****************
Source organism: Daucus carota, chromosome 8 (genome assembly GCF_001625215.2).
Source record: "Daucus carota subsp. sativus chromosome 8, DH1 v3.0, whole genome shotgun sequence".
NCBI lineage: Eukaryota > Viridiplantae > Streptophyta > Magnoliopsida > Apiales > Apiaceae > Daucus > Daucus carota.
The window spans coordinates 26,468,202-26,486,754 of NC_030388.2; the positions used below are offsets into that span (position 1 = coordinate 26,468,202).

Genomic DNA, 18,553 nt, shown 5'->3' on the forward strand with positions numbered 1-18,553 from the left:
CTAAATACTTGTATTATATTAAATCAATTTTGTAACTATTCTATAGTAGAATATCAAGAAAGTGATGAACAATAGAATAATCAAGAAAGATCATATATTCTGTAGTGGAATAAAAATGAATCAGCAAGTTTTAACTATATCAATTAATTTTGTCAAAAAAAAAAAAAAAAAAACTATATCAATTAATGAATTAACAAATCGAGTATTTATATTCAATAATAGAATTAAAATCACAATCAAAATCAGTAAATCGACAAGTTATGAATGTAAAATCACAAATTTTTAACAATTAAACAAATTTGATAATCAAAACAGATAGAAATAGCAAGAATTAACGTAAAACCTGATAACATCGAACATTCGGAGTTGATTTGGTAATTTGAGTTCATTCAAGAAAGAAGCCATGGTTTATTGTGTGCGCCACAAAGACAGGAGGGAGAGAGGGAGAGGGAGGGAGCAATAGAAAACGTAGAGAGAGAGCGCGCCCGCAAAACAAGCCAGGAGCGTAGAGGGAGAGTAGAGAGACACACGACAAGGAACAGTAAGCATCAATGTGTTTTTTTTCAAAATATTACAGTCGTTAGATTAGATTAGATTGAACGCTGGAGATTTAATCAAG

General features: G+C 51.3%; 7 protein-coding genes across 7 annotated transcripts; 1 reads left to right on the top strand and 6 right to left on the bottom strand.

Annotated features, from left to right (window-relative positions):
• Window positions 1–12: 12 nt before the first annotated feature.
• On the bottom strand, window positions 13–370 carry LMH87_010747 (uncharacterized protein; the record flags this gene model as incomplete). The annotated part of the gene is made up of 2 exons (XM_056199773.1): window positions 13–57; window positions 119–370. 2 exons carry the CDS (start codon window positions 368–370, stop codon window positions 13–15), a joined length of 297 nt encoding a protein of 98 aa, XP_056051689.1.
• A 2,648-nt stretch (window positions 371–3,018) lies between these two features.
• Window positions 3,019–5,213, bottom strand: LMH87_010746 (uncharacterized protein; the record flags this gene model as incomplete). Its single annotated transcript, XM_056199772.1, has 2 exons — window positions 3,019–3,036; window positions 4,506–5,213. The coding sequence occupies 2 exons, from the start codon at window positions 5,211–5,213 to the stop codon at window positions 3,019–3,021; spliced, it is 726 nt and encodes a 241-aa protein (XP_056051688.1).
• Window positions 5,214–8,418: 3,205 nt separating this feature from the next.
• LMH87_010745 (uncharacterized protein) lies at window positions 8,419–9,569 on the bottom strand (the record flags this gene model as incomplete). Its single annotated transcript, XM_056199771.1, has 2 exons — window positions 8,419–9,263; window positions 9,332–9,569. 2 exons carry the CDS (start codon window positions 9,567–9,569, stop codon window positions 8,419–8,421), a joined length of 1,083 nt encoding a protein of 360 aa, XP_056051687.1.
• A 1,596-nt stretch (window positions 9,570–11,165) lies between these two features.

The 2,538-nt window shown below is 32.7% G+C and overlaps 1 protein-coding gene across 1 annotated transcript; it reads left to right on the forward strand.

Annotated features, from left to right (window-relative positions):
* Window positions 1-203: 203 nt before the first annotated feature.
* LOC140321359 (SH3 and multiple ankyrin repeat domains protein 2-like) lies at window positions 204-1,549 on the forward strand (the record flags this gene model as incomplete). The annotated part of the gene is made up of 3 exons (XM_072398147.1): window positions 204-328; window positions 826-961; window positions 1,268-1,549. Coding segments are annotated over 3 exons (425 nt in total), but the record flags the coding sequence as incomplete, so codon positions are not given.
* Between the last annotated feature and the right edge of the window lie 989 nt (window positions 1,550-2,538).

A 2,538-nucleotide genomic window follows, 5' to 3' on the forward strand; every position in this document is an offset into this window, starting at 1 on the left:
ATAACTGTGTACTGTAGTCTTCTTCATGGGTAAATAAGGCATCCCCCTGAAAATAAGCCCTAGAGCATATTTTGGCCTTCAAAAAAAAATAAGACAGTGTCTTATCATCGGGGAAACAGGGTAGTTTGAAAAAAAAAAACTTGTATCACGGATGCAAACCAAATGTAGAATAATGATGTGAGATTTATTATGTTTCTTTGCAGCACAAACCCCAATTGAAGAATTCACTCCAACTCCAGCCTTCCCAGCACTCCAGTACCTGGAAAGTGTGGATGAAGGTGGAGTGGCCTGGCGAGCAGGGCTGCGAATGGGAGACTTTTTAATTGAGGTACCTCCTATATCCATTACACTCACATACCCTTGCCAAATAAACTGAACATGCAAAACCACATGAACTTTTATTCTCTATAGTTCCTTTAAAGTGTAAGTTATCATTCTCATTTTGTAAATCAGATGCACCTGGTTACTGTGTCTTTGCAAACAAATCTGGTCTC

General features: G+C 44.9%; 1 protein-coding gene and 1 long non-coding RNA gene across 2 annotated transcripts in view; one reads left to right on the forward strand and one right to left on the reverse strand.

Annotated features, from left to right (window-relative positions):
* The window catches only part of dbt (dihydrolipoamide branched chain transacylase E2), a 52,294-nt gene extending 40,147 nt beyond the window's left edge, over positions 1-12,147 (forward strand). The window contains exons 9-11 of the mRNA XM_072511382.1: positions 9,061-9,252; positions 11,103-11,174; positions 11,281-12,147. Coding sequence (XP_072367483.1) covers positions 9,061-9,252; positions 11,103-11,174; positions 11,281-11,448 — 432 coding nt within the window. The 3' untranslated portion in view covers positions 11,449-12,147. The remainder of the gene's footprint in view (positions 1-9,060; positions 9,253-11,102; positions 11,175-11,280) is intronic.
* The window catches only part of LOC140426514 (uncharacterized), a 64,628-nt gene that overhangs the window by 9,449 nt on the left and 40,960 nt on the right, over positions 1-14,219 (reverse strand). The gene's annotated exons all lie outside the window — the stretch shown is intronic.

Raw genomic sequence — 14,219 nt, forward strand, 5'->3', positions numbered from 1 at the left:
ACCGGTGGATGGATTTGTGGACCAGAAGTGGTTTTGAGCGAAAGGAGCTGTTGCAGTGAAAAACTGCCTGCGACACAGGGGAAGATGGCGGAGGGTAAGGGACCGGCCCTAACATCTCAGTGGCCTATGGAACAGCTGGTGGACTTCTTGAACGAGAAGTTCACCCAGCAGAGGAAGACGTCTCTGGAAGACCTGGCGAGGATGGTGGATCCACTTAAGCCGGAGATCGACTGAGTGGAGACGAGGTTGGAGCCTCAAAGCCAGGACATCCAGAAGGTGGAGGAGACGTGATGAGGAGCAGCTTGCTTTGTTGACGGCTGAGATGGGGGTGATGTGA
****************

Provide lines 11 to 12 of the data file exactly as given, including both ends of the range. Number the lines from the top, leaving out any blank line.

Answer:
• A 2,648-nt stretch (window positions 371–3,018) lies between these two features.
• Window positions 3,019–5,213, bottom strand: LMH87_010746 (uncharacterized protein; the record flags this gene model as incomplete). Its single annotated transcript, XM_056199772.1, has 2 exons — window positions 3,019–3,036; window positions 4,506–5,213. The coding sequence occupies 2 exons, from the start codon at window positions 5,211–5,213 to the stop codon at window positions 3,019–3,021; spliced, it is 726 nt and encodes a 241-aa protein (XP_056051688.1).